Monday, December 31, 2007

2007 Recap

1) I was below 150 lbs. for about a week during the summer

2) I ran a half-dozen sub-25:00 5Ks on the Winslow Township High School track

3) Successfully coached, trained and wrenched D'Wife to the finish of the 45-mile leg of the MS150. It is testament to her courage and strength that she got up and over the LongPort Bridge

MS150 City to Shore

4) Joined Assumption School PTA as "PR Coordinator." That has nothing at all to do with running, but the meetings do require a bit of beer afterwards

Wednesday, December 26, 2007

How Did I Get So Lucky?!!!

With the merger of the forums into, so have the legendary BEER threads migrated.

[the link to "Beer Thread 2006 - The Elvis Year" has been updated] has a funky little points system, I guess with which to gauge participants' participation. I have not been able to find out anywhere on by what criteria the points are awarded. There may be some algorithm which measures posts you make and posts of yours that are replied to and awards points as such, but I can't find it.

I also cannot find any documentation as to what they are worth in the end, either.

Anyway ...

With the said migration of the BEER threads and a few other silly little ones I created in the defunct "Food Court," I was - until just recently - the Big Kahuna of points earners. In fact, when the BEER threads popped up, LaTortuga - my co-editor - jumped right up to #1 and #2.

Currently, we're holding steady at 11,185 and 8,930 points respectively.

I can't see my total going much higher, since - for my part - it's no fun participating in the BEER threads without her, MikeMills or therealman.

Thursday, November 22, 2007

Turkey Day '07

The turkey is nearly done and I have poured myself a pint.

Is it Brooklyn Black Chocolate Stout? No.

Is it Sierra Nevada Celebration Ale? Nope.

Is it Flying Fish Grand Cru Winter Reserve? Uh-uh.

It is 2007 Lawnmower Beer Champion Victory Whirlwind Witbier.

Why should I go with such a warm weather brew on a day traditionally spent shivering under wet grey skies, trying to warm myself up after some hilariously muddy 5K run or 12-mile MTB ride?

Because it's 72 fucking degrees outside, and I just finished cutting my lawn!!!

I love climate change; even if it does mean I won't enjoy my "winter" beers until June-uary.

Friday, November 09, 2007

Riding With Sharks

Riding a bike in The Pines is not much different from swimming in the ocean … The indigents can [and often] do act like dim-witted predators.

After all they’re about the same size. The trucks, I mean.

The common sense rules of swimming in the post-JAWS ocean are as follows. Where applicable replace “sharks” with “big-ass trucks” and “water” with “road.” Other than that, I ‘m sure you can find you own parallels.

1. Always swim in a group. Sharks most often attack lone individuals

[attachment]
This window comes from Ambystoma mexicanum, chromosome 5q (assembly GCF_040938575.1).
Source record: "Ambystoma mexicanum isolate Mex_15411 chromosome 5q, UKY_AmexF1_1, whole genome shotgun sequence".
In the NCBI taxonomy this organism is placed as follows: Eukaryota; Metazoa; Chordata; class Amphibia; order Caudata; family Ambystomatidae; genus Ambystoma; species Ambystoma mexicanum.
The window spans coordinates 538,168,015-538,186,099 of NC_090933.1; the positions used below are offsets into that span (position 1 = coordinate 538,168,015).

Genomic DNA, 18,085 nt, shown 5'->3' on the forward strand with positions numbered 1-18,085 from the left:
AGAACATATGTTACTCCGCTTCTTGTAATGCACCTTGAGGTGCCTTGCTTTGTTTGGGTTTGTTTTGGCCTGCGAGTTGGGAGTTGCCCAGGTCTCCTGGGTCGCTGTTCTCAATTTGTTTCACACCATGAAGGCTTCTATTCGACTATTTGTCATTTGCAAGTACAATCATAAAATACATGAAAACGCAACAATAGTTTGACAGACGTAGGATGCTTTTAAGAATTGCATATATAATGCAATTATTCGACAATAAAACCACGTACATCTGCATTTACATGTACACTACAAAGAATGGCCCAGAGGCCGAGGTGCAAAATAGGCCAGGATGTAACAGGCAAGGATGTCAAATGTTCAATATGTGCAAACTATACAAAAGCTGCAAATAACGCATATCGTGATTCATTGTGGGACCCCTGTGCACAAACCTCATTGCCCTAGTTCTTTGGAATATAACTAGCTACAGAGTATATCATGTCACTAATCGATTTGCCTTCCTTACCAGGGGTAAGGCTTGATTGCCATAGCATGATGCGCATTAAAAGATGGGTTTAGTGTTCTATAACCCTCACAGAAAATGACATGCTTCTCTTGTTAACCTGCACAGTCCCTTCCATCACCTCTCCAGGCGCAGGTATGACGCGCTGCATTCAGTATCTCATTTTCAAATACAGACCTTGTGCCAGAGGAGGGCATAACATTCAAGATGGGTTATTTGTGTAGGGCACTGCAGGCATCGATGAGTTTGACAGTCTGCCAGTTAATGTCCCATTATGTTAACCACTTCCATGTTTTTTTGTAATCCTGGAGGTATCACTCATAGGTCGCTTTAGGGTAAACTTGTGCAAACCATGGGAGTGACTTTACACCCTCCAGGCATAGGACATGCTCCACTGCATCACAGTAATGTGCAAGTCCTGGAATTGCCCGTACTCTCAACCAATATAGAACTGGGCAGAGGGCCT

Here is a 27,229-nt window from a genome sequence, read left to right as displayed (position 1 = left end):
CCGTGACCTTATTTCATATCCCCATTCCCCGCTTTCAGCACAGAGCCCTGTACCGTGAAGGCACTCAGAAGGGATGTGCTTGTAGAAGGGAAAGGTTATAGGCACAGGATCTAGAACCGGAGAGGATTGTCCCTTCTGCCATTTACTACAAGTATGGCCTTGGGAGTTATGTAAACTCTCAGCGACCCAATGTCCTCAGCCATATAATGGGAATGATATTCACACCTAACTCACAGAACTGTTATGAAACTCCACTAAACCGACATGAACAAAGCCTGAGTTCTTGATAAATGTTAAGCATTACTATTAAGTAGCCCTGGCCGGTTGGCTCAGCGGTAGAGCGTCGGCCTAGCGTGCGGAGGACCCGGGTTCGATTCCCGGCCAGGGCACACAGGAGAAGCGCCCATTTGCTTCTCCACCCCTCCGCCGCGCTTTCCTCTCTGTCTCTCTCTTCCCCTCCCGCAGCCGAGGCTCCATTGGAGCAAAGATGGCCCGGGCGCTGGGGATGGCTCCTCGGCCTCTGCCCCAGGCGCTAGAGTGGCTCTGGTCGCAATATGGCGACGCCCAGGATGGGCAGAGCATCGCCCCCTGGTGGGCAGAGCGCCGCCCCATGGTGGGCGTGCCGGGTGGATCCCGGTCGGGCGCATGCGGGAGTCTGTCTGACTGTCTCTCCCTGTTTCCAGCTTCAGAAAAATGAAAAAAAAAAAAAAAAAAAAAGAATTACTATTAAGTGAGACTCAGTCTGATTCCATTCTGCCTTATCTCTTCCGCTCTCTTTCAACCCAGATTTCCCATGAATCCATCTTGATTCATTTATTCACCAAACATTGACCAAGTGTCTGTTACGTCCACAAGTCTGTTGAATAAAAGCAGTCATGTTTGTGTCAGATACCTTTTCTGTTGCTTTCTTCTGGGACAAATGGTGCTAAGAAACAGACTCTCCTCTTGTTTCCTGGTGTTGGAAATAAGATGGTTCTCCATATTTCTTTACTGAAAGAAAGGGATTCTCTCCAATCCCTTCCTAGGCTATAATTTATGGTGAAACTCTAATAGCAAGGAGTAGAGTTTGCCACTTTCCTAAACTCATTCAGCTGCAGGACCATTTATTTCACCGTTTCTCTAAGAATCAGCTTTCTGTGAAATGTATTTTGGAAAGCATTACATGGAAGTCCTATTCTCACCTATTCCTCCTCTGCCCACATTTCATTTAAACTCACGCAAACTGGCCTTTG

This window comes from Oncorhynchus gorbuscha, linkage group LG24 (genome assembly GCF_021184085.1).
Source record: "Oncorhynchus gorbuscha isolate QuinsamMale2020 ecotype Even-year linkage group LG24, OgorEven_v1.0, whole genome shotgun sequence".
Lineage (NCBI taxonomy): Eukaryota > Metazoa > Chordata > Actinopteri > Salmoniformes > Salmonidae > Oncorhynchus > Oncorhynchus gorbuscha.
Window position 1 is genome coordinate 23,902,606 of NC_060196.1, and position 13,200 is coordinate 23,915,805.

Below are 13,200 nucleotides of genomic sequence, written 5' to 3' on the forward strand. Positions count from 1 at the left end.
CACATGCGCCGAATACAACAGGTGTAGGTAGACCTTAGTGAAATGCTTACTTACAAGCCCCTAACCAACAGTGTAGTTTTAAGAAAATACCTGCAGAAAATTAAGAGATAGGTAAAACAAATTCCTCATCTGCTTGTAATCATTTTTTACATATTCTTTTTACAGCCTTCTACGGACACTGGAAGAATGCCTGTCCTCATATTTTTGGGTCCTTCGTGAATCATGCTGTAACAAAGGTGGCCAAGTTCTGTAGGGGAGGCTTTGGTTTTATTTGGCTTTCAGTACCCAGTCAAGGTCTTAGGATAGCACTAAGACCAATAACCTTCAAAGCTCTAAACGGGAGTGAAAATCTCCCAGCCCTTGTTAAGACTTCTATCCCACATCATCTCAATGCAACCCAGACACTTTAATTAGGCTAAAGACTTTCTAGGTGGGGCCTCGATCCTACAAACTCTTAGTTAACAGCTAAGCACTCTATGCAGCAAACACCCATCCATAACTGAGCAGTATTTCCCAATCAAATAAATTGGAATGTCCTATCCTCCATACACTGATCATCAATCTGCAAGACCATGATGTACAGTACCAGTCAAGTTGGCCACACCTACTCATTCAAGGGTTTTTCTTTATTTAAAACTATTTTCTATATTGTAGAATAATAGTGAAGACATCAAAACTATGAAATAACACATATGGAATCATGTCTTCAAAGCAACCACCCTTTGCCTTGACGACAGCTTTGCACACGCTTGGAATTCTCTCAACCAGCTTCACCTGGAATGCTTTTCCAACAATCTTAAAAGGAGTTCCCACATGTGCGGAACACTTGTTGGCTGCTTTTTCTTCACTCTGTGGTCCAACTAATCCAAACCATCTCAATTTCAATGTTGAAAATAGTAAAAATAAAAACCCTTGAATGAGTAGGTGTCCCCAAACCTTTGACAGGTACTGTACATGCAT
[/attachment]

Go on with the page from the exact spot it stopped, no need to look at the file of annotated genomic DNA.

2. Don't wander too far from shore. Doing so isolates you and places you away from assistance.

3. Avoid the water at night, dawn, or dusk. Many sharks are most active at these times and are better able to find you than you are to see them.

4. Don't enter the water if bleeding. Sharks can smell and taste blood, and trace it back to its source.

5. Don't wear shiny jewelry. The reflected light looks like shining fish scales.

6. Don't go into waters containing sewage. Sewage attracts bait fishes, which in turn attract sharks. [substitute "sewage" for "roadkill"]

7. Avoid waters being fished and those with lots of bait fishes. Diving seabirds are good indicators of such activities

8. Don't enter the water if sharks are present. Leave immediately if sharks are seen

9. Avoid an uneven tan and brightly colored clothing. I always keep a pair of Chucks and a Raiders baseball hat in my CamelPack. Should I blow out and need to hang at a local tav; I'm covered.

10. Don't splash a lot. Erratic movements can attract sharks. [i.e., dont' be too swishy.]

11. Use care near sandbars or steep drop-offs. These are favorite hangouts for sharks. [They like bombing hills as much as we do.]

12. Don't relax just because porpoises are nearby. Sightings of porpoises do not indicate the absence of sharks. Both often eat the same foods. [porpoise = chick truck driver]

13. Don't try to touch a shark if you see one! Never, ever say “Here kitty, kitty.” [Do not try to race an F-150. You will lose, every time]

14. If attacked by a shark, the general rule is "Do whatever it takes to get away!" Some people have successfully chosen to be aggressive, others passive. Some yelled underwater, others blew bubbles. I personally would go down fighting. [Take the first right - even if you dont know where it goes - then come back to your street. If there's another vehicle between you and 'the Predator' you're even better off.]

Thursday, November 01, 2007

All-Saints Day

To all the women I've known and especially those I've loved. You are all Saints. Without you, I wouldnt be where I am today. [Change one thing, and you change everything.]

I thank you all and pray for you always.

God bless you.


Wednesday, October 31, 2007

A Ghost Story

When I lived in Voorhees I used to run a nice 4-mile out and back along Laurel Oak Road through woods and meadows. It didn't look like it does now ... Over the years the woods became a the Jefferson Hospital Buildings and the Skate Zone, the meadows became parking lots, and the path became a sidewalk.

One spring evening, I made the turnaround at the stoplight in front of the Water Company (which once was just a 4-way stop, but now had two left-turn only lanes - with arrows) and head back towards LoneStar, OliveGarden, etc. I was surprised to hear feet shuffling up behind me. Surprised because I hadn't see anyone else running at the light and I had moved quite a way back before I heard them. I turned around to see a guy in his fifties, I guess, also out for a spring run, but dressed in summer gear (singlet and old-school short shorts).